There is a group of studies focusing on the translation of interjections in drama, such as Alireza Shahraki, Amin Karimnia and Habibollah Mashhaddy (2012), Mona Farhoudi (2012) or Anna Drzazga (2019). Thus, Shahraki, Karimnia and Mashhaddy (2012) focus on the translation of interjections from English into Persian in ten theatre plays from the perspective of Skopos theory. The results of this study show that Iranian translators have most frequently resorted to literal translation to render English interjections in Persian. Similarly, Farhoudi (2012), another study on the translation of English interjections in a parallel English-Persian corpus of drama, found that the commonest translation solution was literal translation, followed by omission. Drzazga (2019), in turn, is centred on a particular play, Shakespeare’s Hamlet, and analyses the translation of interjections in three Polish versions of the Shakespearian drama. The most frequent translation solutions in this study have been proved to be, in this order, omission, the translation by an interjection with a dissimilar form and a similar meaning, and literal translation.


3.1. Objectives

As explained above, the main objective of the present study is to analyse the translation of three primary and three secondary interjections in the BETA corpus, and English-Spanish corpus of subtitles. In addition, the following specific objectives have been established:

3.2. Research stages

The different stages followed in the empirical part of this study have been the following ones:

3.3. Description of the corpus

The BETA corpus is hosted at the CLUVI corpus, “an open collection of human-annotated sentence-level aligned parallel corpora developed by the SLI [Computational Linguistics Group] at the University of Vigo,” as described at the corpus website 2. This collection, with over 49 million words, contains 23 parallel corpora in different language combinations of languages such as Galician, English, Spanish, Portuguese, Catalan, Basque, French, or Chinese, and 9 specialised domains, among which fiction, law, biblical texts, tourism, economy, or subtitling are included. The segmentation unit used for alignment in the CLUVI corpus is the orthographic sentence, as explained by Xavier Gómez Guinovart and Elena Sacau Fontenla (2004). Within the CLUVI corpus, the BETA corpus is an English-Spanish parallel corpus of subtitles from 8 TV series and 4 films. Namely, the TV series are House (H), Nurses Who Kill, The Night Shift (T), Unrest (U), Big Mouth (M), BoJack Horseman (B), Family Guy (P), and The End of the F***ing World (E), and the 4 films are Fire in the Blood (FLS), Prescription Thugs (MCR), Resistance (RST), Unrest (URT) and The C Word (TCW) 3.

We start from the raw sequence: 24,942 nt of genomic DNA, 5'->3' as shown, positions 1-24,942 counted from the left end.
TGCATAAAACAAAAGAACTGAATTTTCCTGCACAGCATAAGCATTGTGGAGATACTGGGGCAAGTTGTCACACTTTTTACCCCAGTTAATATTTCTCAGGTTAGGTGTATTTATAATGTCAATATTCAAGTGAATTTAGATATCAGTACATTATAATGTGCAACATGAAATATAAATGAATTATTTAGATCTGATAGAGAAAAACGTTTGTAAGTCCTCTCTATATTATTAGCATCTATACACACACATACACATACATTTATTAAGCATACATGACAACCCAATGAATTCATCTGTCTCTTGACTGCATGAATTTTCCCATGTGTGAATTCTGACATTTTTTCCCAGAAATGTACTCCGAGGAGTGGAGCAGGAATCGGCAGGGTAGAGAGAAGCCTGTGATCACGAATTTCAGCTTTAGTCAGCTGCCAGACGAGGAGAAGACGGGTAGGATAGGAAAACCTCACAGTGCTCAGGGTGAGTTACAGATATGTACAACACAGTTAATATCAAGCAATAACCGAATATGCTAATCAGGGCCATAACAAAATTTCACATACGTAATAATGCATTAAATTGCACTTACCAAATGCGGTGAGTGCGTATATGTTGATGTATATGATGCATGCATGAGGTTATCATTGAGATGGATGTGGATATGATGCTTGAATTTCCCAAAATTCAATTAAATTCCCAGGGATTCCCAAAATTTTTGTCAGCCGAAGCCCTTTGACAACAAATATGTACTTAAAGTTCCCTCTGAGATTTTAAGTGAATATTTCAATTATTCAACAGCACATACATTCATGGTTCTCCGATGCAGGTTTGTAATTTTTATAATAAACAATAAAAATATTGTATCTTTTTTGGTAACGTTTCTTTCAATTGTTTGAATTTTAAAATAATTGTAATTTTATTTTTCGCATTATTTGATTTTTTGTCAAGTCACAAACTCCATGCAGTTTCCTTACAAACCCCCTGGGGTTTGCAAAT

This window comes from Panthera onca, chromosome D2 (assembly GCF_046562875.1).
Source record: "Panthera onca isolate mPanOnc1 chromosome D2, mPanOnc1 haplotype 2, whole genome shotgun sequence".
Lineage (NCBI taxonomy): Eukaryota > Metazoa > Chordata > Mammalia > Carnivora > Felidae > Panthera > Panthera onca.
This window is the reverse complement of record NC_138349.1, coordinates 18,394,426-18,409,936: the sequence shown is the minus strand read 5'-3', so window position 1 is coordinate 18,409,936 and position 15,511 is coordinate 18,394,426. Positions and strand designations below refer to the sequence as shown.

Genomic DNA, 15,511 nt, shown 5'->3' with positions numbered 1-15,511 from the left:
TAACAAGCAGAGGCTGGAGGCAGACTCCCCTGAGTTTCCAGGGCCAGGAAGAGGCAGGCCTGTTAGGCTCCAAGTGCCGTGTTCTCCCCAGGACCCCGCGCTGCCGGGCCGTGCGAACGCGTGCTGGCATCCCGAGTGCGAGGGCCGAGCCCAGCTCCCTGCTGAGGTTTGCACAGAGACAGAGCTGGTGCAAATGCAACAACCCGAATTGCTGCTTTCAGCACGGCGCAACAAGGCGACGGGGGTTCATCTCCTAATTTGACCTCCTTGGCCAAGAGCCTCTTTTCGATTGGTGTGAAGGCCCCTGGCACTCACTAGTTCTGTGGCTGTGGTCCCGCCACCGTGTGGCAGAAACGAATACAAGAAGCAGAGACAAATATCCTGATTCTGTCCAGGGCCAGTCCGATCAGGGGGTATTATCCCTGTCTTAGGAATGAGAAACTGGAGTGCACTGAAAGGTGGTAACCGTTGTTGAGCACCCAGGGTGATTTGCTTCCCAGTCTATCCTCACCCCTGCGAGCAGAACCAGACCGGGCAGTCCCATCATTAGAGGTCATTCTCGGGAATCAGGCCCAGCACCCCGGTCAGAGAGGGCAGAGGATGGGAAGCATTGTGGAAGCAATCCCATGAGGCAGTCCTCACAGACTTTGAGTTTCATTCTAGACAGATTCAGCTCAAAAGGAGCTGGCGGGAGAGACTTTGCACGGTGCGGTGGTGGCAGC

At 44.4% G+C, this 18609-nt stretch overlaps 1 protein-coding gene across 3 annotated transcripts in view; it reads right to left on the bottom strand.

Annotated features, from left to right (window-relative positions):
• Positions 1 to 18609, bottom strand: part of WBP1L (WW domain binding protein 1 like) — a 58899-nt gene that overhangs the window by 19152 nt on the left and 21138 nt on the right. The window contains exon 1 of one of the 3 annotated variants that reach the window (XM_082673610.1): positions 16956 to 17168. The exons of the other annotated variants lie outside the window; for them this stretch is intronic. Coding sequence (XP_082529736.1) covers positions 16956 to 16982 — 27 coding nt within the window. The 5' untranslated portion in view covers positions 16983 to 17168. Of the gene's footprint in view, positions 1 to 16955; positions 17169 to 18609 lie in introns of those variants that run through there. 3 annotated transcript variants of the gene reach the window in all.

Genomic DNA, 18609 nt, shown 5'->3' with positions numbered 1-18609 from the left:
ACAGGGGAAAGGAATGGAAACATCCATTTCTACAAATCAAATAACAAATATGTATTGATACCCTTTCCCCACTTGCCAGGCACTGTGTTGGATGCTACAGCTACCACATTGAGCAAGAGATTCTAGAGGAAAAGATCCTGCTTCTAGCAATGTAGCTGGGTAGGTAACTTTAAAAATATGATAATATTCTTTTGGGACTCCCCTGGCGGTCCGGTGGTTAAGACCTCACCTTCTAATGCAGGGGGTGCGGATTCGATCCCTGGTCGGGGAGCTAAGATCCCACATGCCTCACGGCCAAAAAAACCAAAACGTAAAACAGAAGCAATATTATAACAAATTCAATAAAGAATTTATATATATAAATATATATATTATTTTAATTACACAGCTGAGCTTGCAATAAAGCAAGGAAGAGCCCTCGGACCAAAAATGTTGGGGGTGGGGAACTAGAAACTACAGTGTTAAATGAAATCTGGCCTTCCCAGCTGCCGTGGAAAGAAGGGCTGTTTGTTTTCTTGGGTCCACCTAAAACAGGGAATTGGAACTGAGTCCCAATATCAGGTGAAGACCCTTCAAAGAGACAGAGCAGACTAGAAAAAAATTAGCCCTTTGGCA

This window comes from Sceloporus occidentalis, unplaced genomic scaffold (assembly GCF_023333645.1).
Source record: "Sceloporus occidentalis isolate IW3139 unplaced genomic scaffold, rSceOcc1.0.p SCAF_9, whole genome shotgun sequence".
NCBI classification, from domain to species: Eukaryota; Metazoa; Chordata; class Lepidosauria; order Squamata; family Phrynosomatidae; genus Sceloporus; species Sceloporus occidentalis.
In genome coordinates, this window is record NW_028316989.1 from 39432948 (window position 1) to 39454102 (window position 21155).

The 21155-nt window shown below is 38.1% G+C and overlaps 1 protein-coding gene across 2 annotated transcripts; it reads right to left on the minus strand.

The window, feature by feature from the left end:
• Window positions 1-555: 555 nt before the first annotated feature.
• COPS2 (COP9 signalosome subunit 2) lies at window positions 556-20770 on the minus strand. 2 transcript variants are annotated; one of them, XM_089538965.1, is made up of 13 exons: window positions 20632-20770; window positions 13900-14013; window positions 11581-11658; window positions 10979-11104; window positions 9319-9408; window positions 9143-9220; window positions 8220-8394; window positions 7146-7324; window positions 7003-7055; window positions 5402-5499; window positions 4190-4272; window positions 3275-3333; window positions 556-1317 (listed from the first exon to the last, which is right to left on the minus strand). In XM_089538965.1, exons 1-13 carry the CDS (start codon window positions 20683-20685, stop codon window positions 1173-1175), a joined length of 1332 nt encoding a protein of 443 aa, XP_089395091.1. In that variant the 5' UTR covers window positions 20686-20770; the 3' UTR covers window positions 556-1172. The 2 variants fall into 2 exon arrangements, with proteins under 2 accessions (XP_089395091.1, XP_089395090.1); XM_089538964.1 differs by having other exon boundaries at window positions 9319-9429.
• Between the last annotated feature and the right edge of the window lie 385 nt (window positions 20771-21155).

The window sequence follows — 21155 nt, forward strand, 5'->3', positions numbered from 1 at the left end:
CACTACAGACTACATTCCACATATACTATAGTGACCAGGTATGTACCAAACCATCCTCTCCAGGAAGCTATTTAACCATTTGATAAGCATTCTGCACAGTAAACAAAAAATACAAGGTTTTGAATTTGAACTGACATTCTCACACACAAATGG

Figure I. First results of the search of wow in the BETA Corpus.

Figure I. First results of the search of wow in the BETA Corpus.

The corpus consists of 820,393 words, out of which 443,613 correspond to the SL—English—and 376,780 to the TL—Spanish—and it contains 59,243 translation units. It involves, then, both intralingual and interlingual subtitling and it may be openly consulted for free at https://ilg.usc.gal/cluvi/index.php?corpus=22&tipo=6&lang=en. The subtitles were produced for Netflix, the well-known American streaming platform.

The BETA Corpus is also user-friendly, since, among other features, its search interface is very simple and easy to use. Moreover, it allows for searches of isolated words or sequences of words in the SL (English in this case), in the TL (Spanish in the BETA Corpus), or in both SL and TL simultaneously. In other words, true bilingual searches may be carried out in which a given term is used in the SL and another one in the TL. The retrieved results offer the searched terms in context, and that linguistic context, or co-text, may be expanded. Figure 1 portrays the first retrieved results of an English primary interjection, wow.

3.4. Data encoding

The translation solutions adopted in the corpus of study were analysed and four different types were identified, in such a way that every example was classified and assigned to one of the four translation solution types. Each of the translation solutions is illustrated below by two examples from the corpus of this study, one corresponding to a source text (ST) primary interjection (odd examples) and another one corresponding to a ST secondary interjection (even examples).

The first translation solution, literal translation, illustrated by examples (1) and (2), involves translating the ST interjection by means of a TT interjection with a similar form and normally a similar meaning. Another possibility, represented by examples (3) and (4), is to translate the ST interjection as a TT interjection which has a different form and generally a similar pragmatic meaning in the given context. ST interjections may also be translated by resorting to a textual fragment which is not an interjection, but which generally reflects a meaning equivalent to that of the ST interjection, as reflected in examples (5) and (6). And, finally, ST interjections may be omitted in the TT, in such a way that there is no TT counterpart, as examples (7) and (8) show. This classification of translation solutions roughly coincides with that used in Cuenca (2006). Three of the translation solutions also coincide with Matamala’s (2007) typology.

Ex. ST TT ID code
(1) Wow, I’m convinced. This store could save lives. ¡Guau! Estoy convencido. ¡Esta tienda salvaría vidas! B12/221
(2) In this last segment... Shit, I can’t say this. En esta última parte... Mierda, no me sale. TCW/1573